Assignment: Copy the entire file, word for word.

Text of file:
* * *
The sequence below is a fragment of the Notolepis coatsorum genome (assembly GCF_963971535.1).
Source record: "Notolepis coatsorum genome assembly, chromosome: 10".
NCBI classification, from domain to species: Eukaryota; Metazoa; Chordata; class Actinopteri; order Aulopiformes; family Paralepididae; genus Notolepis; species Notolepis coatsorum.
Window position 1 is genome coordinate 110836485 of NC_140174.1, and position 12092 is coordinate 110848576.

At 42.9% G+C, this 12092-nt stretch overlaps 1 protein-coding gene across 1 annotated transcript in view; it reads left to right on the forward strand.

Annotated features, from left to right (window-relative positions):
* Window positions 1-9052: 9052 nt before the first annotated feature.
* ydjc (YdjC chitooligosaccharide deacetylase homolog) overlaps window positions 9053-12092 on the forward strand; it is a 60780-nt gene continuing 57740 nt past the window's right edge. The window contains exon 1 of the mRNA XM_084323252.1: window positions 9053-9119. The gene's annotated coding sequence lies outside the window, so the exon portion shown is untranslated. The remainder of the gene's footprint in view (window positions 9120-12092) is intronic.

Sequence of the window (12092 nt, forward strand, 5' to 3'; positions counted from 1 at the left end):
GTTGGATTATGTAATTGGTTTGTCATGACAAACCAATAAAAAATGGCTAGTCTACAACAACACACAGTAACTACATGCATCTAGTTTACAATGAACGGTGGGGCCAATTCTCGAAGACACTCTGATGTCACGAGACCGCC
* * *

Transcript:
The sequence below is a fragment of the Notolepis coatsorum genome (assembly GCF_963971535.1).
Source record: "Notolepis coatsorum genome assembly, chromosome: 10".
NCBI classification, from domain to species: Eukaryota; Metazoa; Chordata; class Actinopteri; order Aulopiformes; family Paralepididae; genus Notolepis; species Notolepis coatsorum.
Window position 1 is genome coordinate 110836485 of NC_140174.1, and position 12092 is coordinate 110848576.

At 42.9% G+C, this 12092-nt stretch overlaps 1 protein-coding gene across 1 annotated transcript in view; it reads left to right on the forward strand.

Annotated features, from left to right (window-relative positions):
* Window positions 1-9052: 9052 nt before the first annotated feature.
* ydjc (YdjC chitooligosaccharide deacetylase homolog) overlaps window positions 9053-12092 on the forward strand; it is a 60780-nt gene continuing 57740 nt past the window's right edge. The window contains exon 1 of the mRNA XM_084323252.1: window positions 9053-9119. The gene's annotated coding sequence lies outside the window, so the exon portion shown is untranslated. The remainder of the gene's footprint in view (window positions 9120-12092) is intronic.

Sequence of the window (12092 nt, forward strand, 5' to 3'; positions counted from 1 at the left end):
GTTGGATTATGTAATTGGTTTGTCATGACAAACCAATAAAAAATGGCTAGTCTACAACAACACACAGTAACTACATGCATCTAGTTTACAATGAACGGTGGGGCCAATTCTCGAAGACACTCTGATGTCACGAGACCGCC